Climate change is one of the biggest challenges humankind is facing in this century. While policy makers debate about the steps we can take to solve this problem, the average Joe is taking this battle head on, and one of the things you can do to contribute is to make sure you have proper insulation.
Energy consumption is arguably the biggest contributor to climate change, and our fossil fuel-based economy has a huge appetite for energy. Alternatives to fossil fuels are yet to take off in a big way, but what has helped reduce energy bills in the past decades in America, thanks to sustained efforts of those who have raised awareness, is insulation.
Relatively simple steps, such as insulating attics and draught-proofing doors and windows, can have a big impact if it is done on a large-scale by the community. Such steps will not only help the household save money in energy bills but it will also help in the fight against climate change.
Many people have started adding solar panels on the rooftops in order to try and switch to cleaner and renewable energies. Such steps should be supplemented with proper insulation because it helps ensure the efficient use of energy. If a house is not adequately insulated, it will lead to increased costs because of issues, such as heat escaping from old or faulty insulation, which will force you to consume more energy to stay warm in winter.
There are different types of insulation that are available in the market today. You will have to choose one that is suitable for your needs and that fits your budget. A professional contractor should be able to understand your needs and explain the benefits and costs associated with each insulation option.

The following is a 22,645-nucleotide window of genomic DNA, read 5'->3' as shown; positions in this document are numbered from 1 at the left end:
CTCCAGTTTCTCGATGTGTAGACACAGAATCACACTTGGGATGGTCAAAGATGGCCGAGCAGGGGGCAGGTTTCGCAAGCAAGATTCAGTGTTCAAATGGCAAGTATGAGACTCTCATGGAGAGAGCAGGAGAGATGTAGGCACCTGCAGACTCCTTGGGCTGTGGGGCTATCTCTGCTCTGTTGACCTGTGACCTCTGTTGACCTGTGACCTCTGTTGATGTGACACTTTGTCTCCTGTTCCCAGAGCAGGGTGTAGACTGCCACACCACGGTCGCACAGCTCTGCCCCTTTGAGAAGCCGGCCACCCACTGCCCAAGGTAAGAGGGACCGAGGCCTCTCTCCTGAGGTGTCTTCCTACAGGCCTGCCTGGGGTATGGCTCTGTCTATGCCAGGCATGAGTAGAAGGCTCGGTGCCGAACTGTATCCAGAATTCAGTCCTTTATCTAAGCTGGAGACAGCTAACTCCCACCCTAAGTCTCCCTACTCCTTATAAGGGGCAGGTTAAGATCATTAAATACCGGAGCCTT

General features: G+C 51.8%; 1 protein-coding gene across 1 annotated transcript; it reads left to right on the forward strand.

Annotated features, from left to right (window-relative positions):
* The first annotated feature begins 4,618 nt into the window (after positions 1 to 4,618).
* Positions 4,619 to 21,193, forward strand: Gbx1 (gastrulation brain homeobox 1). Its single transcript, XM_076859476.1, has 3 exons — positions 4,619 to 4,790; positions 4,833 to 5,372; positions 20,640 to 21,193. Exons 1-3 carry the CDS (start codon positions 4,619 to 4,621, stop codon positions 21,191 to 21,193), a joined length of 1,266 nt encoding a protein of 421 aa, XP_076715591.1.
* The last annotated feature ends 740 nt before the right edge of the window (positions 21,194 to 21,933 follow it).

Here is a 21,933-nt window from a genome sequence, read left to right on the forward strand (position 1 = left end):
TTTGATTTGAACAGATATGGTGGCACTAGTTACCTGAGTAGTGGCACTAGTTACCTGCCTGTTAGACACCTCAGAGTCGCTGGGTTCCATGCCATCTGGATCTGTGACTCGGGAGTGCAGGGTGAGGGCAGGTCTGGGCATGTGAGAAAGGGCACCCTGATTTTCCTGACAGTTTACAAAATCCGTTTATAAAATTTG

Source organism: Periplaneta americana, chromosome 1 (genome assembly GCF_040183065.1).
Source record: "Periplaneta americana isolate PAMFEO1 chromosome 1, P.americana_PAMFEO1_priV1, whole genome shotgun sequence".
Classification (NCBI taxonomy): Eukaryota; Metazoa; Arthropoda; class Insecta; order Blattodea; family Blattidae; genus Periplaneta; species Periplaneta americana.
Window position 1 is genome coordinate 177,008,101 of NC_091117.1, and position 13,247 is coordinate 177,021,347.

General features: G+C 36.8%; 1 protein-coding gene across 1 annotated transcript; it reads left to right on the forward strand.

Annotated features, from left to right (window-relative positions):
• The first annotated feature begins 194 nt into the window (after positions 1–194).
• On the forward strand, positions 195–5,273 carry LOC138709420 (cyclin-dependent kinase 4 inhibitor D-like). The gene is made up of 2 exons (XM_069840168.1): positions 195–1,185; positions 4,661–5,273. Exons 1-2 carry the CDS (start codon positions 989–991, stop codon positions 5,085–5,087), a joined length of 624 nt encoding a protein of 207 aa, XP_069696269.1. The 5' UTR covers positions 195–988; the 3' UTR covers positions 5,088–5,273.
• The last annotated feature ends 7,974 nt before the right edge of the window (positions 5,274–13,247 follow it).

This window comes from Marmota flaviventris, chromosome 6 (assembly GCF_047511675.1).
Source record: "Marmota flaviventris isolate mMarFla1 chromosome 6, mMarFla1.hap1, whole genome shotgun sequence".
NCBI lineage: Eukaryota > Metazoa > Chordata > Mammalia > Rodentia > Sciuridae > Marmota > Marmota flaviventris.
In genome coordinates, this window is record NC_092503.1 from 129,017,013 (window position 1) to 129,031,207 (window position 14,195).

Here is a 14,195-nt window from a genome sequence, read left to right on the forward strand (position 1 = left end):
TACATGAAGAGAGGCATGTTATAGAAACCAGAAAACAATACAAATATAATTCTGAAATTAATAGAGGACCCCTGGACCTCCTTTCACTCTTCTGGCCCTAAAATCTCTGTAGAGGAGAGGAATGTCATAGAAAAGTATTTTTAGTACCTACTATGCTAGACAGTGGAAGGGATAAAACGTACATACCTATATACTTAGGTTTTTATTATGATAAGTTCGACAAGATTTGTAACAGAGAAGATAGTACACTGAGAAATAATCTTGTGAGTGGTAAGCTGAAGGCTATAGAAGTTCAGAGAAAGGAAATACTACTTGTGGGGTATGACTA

In general, look for or ask about the R-value of the insulation material, which varies depending on the type, thickness and density of the material used. The higher the R-value of an insulation material, the more energy-efficient it will be. Other considerations that a professional contractor might consider include the age of your home and its structure.
The Department of Energy has a handy tool called the Home Energy Saver, which uses data developed at the DOE’s Lawrence Berkeley National Laboratory. Based on your house, local climate and energy prices, it helps you determine energy-saving upgrades and answers questions such as where you need to insulate, the recommended R-values, the best type of heating and cooling system to use and so on. The tool also shows you how much carbon footprint you can reduce if you do the suggested upgrades.
Installing the right insulation to seal your home to reduce your heating and cooling bills is not a once-in-a-lifetime investment. You have to get the house inspected periodically to make sure there are no air leaks. A licensed contractor should be able to evaluate your house and offer professional advice about simple things, such as changing air filters to explaining your insulation needs.
Contact Geo-Insulation today to discuss insulating your home and take action against climate change!